Again, I had students work on this individually before we shared as a class. This was a great one to see up on the board with students volunteering to come and draw what symbols they thought of. It was a great way to see what was common in our minds and further discuss the power of symbols. The second part of the worksheet on the right side was a way to tie it back to advertising. You can have them complete that part as homework or in pairs/groups to further facilitate discussion. 

It would also be good if you are able to show some print adverts that feature some of the same symbols in the worksheet. For example: Smiley Face Symbol for Happiness

Online Safety Awareness Advert: features a man who looks like a smiley face emoji - great discussion piece about emoji's and the anonymity of online chat. 

"Who's really chatting online with your child?"

For further reading on symbols in advertising there is an article on called: Cultural Symbols in Advertising.

Happy Teaching!

Teaching Advertising Part 1: The PPT to Start Your Unit & The Perfect Persuasive Writing Pack

This past semester in China I was given two grade 12 classes that were unexpectedly low in their English reading, writing and speaking abilities. Thus, after the first few classes of ice-breakers and speaking to their teachers from the semester prior, I knew I had to change my entire semester plan and approach. These were not native level English speakers or even fluent - but in fact, a grade of low to intermediate (at best) ESL speakers.

Thus, the main course objectives still needed to be met - these included:
  • developing persuasive writing techniques
  • summary writing
  • creative writing
  • critical analysis of a visual or verbal text
  • reading comprehension skills
So, with their low level in mind I decided to begin the semester with a unit on advertising. Advertising allows students to learn about persuasive writing via language features as well as the analysis of visual language e.g. symbols, colors and lettering, etc.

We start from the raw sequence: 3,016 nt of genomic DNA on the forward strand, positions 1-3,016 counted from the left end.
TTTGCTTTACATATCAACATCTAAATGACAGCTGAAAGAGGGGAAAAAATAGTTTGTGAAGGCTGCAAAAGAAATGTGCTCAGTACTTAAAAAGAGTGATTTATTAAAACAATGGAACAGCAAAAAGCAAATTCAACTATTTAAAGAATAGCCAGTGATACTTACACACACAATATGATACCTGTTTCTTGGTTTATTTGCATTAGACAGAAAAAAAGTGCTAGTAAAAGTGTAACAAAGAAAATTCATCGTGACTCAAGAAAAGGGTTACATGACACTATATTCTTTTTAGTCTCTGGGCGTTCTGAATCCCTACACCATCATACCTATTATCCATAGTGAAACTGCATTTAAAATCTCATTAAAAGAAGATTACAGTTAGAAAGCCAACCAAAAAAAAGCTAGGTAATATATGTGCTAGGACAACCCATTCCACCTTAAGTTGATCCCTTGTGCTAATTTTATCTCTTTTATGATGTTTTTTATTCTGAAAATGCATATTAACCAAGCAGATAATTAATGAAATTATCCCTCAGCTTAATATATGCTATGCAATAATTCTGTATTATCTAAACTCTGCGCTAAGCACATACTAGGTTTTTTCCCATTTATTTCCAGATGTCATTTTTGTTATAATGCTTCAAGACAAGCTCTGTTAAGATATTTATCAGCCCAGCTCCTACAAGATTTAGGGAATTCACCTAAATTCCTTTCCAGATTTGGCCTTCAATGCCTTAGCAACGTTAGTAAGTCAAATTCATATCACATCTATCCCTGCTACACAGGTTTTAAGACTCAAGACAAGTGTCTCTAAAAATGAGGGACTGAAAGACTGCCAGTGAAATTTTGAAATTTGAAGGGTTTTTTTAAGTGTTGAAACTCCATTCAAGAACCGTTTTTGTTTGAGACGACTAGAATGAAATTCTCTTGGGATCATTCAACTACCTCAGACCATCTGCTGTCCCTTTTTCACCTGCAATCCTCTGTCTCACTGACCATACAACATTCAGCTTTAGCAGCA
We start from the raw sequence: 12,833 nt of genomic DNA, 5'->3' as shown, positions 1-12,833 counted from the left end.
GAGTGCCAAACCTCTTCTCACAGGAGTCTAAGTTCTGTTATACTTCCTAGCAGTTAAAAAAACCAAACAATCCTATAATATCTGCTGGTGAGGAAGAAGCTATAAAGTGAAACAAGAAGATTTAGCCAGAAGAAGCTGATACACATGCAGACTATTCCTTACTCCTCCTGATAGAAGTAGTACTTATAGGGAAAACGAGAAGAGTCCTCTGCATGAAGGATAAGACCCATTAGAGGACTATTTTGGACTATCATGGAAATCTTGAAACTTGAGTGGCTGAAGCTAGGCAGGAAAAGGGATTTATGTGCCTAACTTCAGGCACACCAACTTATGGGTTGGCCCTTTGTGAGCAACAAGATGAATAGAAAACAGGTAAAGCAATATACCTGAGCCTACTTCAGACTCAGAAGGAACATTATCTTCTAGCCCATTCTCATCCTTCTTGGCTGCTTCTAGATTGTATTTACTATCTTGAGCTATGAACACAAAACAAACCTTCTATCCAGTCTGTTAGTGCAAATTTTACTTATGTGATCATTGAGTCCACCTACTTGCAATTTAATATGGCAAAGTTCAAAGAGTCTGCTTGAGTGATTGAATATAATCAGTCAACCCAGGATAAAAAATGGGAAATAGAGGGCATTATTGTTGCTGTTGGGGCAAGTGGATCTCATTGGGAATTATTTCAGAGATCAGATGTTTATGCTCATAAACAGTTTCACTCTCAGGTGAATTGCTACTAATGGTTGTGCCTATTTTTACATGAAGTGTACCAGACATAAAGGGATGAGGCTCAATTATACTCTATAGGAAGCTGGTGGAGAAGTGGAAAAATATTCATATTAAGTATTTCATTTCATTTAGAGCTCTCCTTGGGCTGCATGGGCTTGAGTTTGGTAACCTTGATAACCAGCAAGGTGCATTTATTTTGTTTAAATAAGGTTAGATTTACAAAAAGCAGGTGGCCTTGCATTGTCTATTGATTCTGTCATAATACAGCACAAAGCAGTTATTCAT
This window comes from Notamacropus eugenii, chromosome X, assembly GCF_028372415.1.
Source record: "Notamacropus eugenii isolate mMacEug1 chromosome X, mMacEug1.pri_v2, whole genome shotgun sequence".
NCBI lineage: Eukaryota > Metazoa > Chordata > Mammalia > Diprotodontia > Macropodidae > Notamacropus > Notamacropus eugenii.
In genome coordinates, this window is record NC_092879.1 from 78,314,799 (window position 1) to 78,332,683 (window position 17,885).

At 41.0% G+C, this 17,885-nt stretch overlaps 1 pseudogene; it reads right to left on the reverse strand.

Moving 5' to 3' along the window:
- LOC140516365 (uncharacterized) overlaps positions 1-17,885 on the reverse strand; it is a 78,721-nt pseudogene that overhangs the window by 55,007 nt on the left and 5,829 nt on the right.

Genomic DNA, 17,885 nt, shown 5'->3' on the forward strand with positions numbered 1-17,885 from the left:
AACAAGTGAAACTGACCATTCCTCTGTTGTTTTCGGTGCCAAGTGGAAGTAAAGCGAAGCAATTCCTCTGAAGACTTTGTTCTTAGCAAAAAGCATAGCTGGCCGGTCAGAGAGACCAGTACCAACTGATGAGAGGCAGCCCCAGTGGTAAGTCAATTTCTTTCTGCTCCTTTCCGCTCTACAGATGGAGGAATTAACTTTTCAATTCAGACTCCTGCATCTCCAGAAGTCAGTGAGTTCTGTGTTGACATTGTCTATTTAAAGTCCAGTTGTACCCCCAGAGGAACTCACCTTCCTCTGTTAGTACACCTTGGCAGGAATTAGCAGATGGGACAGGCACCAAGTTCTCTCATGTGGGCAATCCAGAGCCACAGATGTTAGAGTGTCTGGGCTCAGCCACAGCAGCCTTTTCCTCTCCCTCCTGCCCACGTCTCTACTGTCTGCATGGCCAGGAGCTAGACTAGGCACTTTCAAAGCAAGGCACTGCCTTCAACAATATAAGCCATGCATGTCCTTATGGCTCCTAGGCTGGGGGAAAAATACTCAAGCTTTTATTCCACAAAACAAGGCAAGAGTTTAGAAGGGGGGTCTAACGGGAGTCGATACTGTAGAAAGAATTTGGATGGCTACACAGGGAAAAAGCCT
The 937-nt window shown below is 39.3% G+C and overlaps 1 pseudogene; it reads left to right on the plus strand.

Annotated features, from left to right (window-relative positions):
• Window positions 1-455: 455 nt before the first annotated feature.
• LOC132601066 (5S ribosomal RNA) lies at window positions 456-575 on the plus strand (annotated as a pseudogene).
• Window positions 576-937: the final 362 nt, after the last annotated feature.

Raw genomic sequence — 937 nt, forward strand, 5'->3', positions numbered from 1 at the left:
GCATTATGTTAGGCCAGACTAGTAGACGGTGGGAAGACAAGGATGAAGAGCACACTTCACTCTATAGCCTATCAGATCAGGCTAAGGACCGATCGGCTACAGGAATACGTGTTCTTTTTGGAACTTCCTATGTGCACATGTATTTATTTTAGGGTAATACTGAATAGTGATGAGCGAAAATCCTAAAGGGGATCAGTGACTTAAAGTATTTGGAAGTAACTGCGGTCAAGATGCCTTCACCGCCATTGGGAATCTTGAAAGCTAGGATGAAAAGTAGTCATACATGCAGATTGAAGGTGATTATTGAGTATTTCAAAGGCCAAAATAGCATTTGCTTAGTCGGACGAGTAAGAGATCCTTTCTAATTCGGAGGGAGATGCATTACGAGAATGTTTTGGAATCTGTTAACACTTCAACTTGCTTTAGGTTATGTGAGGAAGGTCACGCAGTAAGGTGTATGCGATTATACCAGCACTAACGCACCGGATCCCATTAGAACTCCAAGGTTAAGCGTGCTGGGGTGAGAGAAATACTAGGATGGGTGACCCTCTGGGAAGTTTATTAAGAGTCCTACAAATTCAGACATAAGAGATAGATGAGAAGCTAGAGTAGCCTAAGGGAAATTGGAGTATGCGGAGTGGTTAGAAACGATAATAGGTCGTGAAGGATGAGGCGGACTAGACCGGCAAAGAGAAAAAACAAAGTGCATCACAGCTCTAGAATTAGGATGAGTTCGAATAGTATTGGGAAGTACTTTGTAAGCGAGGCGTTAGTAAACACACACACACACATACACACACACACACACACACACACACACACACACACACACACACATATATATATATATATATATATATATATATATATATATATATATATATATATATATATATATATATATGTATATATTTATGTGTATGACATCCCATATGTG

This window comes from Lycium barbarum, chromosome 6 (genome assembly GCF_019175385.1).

It's also a fun way to engage students at the start of your course and it's hugely creative as there are many opportunities for students to write and design their own adverts. It is also relevant to students as we are surrounded by advertisements and you are able to tailor the advertisements to the interests of your students. 

In order to aim for high level concepts while teaching low level learners I chose to tackle 'Pathos, Ethos and Logos' right from the start. A life saving resource pack was Stacey Lloyd's Persuasive Writing and Language Bundle. It was a great way to organize my unit and allowed for great differentiation for those more capable students. I urge any English teacher / department to have this bundle on hand.  It comes with worksheets, posters and accurate handouts about the concepts mentioned. Wonderfully made resource. 

We started with television commercials. I tried to go through the unit by showing adverts and then picking them apart. I used a memory challenge PowerPoint to help students stay on task and it was less of a game, but more of a great way to facilitate discussion. Students enjoyed the memory quiz while I was able to steer the class into different persuasive aspects of commercials.
You can download the PPT for FREE from my teacherspayteachers store by clicking here.

There are links to the adverts being discussed within the powerpoint. The PPT is designed so that you have lots of opportunities to discuss different aspects of advertising. I used it as my skeleton and then I would stop the lesson to introduce supplementary materials and activities based on what we were discussing via the powerpoint.

Possible points of discussion via the PPT include (but are not limited too):

  • Repetition of logo or brand name - also, the rule of 3. Discussion of repetition and why it's important in advertising.
  • 'Experts' - the first discussion of Ethos concepts. Discuss why certain celebrities or professionals are being used to advertise certain products. There's a good Ethos worksheet in the bundle to cover this further.
  • Color - the woman in the Nike advert is wearing red. A discussion of color and meanings.
  • Personal pronouns in adverts - 'you', 'my', 'I' - discuss directly talking to audience/potential customers. Testimonials and reviews. 
  • Imperatives in adverts. 
Above are only discussion points for the first slides - you can see how this can be stretched out to cover weeks of learning.
Make sure to download and have a play around to see where you would start. 

I will be adding more teaching advertising posts with more resources and activities. Keep following!

Happy Teaching!